Facelift brings a stronger SUV-style look and downsized turbocharged engine
First launched in 2013, the S-Cross was Suzuki’s answer to the Nissan Qashqai. However, it never sold in high numbers,even though the market for such vehicles was growing rapidly. Why was that? According to Suzuki, a great deal came down to aesthetics. Put simply, it didn’t look like an SUV – a conclusion that clearly influenced the decision to give the S-Cross a major mid-life facelift.
The design team have treated the S-Cross to a whole new front end. A clamshell bonnet, steep nose, aggressive air intake and new headlights endow it with a compact pseudo-SUV look. Ground clearance is also slightly higher (by 15mm) to give an air of off-road capability.
Suzuki has jumped on the downsizing bandwagon, too, ditching its naturally aspirated petrol 1.6 for two smaller- capacity Boosterjet engines – the turbocharged 1.0 and 1.4 motors found in the Baleno and Vitara S.
We’ve already experienced Suzuki’s 1.0-litre unit in the lightweight Baleno and, in that application, we were impressed by its refinement, frugality and flexibility. However, putting the same three-cylinder motor in a car that’s 210kg heavier is a different prospect. Thankfully, this wasn’t lost on the development team, who benchmarked the 1.0 turbo against the old 1.6. The results are mixed: power is down at the top end by 7bhp but torque is up by 9%.
“Push harder and it will emit a distinctive growl, backed by impressive performance”
First impressions are rather disappointing. Press the starter button and the triple awakens gruffly, introducing a slight vibration into the cabin. However, on the move it quietens to an almost imperceptible thrum. Push harder and it will emit a distinctive growl, but this is backed by impressive performance. It’s happy to pull from below 2000rpm and continues to do so until it hits its soft limiter at around 5500rpm. A 0-62mph time of 11.0sec might not impress, but strong flexibility helps the S-Cross to feel rather sprightly in normal use.
Aside from the added ride height and revised damper settings, the S-Cross remains virtually identical to the model it replaces. However, this is no bad thing. The steering is direct, if somewhat anaesthetised, and body control is on a par with that of the Qashqai. Push harder and predictably there is some body roll, but it’s well controlled. The car is still let down somewhat by its low-speed ride, though. Revised damping has improved the primary ride, but around town it feels a little too fidgety and harsh. For day-to-day comfort, the Nissan still has the edge.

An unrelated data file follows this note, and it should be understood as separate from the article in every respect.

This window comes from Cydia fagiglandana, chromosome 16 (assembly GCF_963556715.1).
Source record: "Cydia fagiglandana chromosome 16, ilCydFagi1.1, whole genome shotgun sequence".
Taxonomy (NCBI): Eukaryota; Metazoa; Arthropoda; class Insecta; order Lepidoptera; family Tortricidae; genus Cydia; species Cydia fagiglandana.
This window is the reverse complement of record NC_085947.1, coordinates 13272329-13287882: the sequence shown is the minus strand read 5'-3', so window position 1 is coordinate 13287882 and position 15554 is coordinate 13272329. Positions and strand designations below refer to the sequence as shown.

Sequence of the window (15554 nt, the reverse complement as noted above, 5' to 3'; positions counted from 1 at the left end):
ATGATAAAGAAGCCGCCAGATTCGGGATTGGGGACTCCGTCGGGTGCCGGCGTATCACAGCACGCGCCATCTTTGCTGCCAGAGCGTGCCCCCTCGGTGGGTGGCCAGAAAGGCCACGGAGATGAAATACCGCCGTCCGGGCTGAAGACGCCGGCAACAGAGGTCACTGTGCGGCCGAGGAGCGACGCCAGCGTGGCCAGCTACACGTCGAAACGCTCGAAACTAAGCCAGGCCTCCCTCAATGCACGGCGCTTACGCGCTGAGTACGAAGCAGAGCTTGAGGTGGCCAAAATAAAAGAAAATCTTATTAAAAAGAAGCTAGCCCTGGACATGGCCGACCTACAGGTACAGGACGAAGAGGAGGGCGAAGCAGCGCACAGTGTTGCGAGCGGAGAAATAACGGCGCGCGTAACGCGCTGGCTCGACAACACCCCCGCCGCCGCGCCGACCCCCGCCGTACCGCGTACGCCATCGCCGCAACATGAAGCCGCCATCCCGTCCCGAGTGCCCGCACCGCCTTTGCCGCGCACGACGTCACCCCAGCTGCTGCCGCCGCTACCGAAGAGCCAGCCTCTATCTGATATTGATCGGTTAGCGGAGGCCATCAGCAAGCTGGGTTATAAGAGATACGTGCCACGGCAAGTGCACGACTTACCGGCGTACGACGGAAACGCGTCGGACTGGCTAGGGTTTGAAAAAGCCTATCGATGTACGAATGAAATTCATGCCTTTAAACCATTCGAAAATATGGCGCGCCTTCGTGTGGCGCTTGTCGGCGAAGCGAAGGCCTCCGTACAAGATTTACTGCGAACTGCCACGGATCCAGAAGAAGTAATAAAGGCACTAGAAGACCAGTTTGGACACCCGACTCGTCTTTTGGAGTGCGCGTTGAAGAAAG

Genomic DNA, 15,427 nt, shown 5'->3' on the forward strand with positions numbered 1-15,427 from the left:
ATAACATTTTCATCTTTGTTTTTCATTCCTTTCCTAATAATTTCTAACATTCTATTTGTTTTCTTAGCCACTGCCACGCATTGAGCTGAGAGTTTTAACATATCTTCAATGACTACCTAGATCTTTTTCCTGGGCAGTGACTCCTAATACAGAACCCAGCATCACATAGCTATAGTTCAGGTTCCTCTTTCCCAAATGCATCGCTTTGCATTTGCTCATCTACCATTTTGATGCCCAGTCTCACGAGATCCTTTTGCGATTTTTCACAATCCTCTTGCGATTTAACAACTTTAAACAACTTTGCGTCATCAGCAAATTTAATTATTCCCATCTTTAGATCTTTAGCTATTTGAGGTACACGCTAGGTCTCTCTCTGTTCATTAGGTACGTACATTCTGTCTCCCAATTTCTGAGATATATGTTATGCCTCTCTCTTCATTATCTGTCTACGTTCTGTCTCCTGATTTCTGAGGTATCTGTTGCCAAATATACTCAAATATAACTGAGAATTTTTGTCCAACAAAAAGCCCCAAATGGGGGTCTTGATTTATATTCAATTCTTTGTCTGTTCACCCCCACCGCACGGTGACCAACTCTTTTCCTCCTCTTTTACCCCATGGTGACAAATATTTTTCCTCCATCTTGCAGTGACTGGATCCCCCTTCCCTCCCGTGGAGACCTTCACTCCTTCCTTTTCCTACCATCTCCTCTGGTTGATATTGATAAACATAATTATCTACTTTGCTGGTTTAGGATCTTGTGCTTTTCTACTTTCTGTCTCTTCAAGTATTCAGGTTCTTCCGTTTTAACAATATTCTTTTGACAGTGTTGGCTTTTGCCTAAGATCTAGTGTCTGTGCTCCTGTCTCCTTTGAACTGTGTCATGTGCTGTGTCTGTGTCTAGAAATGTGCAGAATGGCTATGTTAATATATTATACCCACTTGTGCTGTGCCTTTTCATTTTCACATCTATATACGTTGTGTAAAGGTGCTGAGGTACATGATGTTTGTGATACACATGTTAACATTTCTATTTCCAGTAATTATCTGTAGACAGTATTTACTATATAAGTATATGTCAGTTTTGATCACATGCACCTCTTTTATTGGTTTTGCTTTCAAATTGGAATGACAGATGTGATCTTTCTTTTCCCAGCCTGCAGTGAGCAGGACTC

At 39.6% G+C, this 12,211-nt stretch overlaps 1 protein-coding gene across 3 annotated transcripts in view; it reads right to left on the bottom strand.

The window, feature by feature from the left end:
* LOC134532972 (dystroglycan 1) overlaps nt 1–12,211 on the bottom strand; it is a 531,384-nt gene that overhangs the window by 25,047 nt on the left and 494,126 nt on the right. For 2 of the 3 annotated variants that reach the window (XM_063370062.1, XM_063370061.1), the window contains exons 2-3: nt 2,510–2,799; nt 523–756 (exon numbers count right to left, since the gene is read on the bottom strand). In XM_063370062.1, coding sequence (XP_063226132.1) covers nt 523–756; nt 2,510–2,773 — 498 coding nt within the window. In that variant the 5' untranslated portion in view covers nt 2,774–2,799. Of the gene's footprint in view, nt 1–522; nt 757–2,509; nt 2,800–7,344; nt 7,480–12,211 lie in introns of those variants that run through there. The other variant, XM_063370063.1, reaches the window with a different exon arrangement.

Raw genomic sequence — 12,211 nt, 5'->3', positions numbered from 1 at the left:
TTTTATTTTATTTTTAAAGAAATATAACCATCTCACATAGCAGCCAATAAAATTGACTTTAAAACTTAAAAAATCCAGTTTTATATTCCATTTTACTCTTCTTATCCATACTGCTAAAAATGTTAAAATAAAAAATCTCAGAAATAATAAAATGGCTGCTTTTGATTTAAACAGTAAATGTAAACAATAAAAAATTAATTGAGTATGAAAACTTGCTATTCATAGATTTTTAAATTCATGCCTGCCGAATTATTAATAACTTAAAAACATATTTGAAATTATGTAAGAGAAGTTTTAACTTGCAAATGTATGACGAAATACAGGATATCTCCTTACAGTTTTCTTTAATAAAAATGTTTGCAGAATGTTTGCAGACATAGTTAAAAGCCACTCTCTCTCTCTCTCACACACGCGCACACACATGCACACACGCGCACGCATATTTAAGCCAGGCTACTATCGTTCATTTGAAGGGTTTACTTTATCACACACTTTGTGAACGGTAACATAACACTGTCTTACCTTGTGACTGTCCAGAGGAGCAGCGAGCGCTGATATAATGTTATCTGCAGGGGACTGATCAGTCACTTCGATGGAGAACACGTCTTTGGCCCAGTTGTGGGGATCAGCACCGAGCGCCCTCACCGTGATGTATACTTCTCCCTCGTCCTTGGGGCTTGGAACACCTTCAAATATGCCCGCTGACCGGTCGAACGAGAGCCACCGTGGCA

Inside, the S-Cross is also relatively unchanged. Minor updates include a new soft-touch dashboard pad, a piano black finish for the centre panel and new seat fabric for SZ4 and SZ-T models. The changes add to what is already a pleasant enough design, although the quality of the materials could still be better.
Still, it’s all well screwed together and, given the generous standard equipment, we predict that most buyers will forgive the hard-touch plastics. Our mid-level SZ-T test car came with sat-nav, a rear parking camera, front and rear parking proximity sensors, climate control and rear privacy glass as standard.
Ergonomics are a mixed bag. Forward visibility is good, the driving position is high and commanding and the front cabin is spacious. However, rear head room is compromised by the C-pillars and sloping roofline,as is rearward visibility. At the rear, the boot is bigger than a Skoda Yeti’s and on a par with a Qashqai’s.
Practical, economical and packed with standard kit, the 1.0-litre S-Cross is a cost-effective choice in the crossover segment. We’d recommend the slightly more expensive £19,499 SZ-T, which comes with automatical conditioning, a parking camera and sat-nav.
The S-Cross still isn’t perfect, though. The interior feels cheaper than its rivals, its low-speed ride is average and the deficit in rear head room is a real limitation. If you’re after a slightly classier cabin, we’d still suggest a similarly priced Yeti, and if it sail-round refinement you’re looking for, the answer is still the slightly pricier Qashqai.
Suzuki SX4 S-Cross 1.0 BoosterJet SZ-T
Improved by the revised looks and a peppy engine, but rivals offer better cabins or a more refined drive
Engine: 3cyls, 988cc, turbo, petrol
Power: 109bhp at 5500rpm
Torque: 125lb ft at 2000-3500rpm
Gearbox: 5-speed manual
Kerb weight: 1160kg
Top speed: 112mph
Economy: 56.4mpg (combined)
CO2/tax band: 113g/km, 19%
Rivals: Nissan Qashqai 1.2 DIG-T, Skod Yeti 1.2 TSI